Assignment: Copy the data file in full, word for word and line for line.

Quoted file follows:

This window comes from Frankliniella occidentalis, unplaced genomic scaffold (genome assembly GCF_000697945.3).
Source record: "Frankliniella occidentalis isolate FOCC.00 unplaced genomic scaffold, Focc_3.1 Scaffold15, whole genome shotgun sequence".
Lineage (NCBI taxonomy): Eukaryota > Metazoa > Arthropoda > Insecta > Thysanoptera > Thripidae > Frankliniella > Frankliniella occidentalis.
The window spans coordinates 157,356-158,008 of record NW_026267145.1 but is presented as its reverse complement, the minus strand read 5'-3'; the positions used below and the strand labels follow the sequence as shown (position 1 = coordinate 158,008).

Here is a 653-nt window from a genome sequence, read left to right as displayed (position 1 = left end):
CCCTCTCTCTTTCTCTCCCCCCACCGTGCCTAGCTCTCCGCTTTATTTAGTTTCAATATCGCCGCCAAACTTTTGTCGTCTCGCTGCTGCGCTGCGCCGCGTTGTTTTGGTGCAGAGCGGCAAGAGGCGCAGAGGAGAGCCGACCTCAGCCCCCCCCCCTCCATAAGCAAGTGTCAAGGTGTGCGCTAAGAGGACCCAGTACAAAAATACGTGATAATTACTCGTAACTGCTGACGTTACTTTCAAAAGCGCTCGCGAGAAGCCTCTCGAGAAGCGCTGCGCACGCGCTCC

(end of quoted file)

This window comes from Frankliniella occidentalis, unplaced genomic scaffold (genome assembly GCF_000697945.3).
Source record: "Frankliniella occidentalis isolate FOCC.00 unplaced genomic scaffold, Focc_3.1 Scaffold15, whole genome shotgun sequence".
Lineage (NCBI taxonomy): Eukaryota > Metazoa > Arthropoda > Insecta > Thysanoptera > Thripidae > Frankliniella > Frankliniella occidentalis.
The window spans coordinates 157,356-158,008 of record NW_026267145.1 but is presented as its reverse complement, the minus strand read 5'-3'; the positions used below and the strand labels follow the sequence as shown (position 1 = coordinate 158,008).

Here is a 653-nt window from a genome sequence, read left to right as displayed (position 1 = left end):
CCCTCTCTCTTTCTCTCCCCCCACCGTGCCTAGCTCTCCGCTTTATTTAGTTTCAATATCGCCGCCAAACTTTTGTCGTCTCGCTGCTGCGCTGCGCCGCGTTGTTTTGGTGCAGAGCGGCAAGAGGCGCAGAGGAGAGCCGACCTCAGCCCCCCCCCCTCCATAAGCAAGTGTCAAGGTGTGCGCTAAGAGGACCCAGTACAAAAATACGTGATAATTACTCGTAACTGCTGACGTTACTTTCAAAAGCGCTCGCGAGAAGCCTCTCGAGAAGCGCTGCGCACGCGCTCC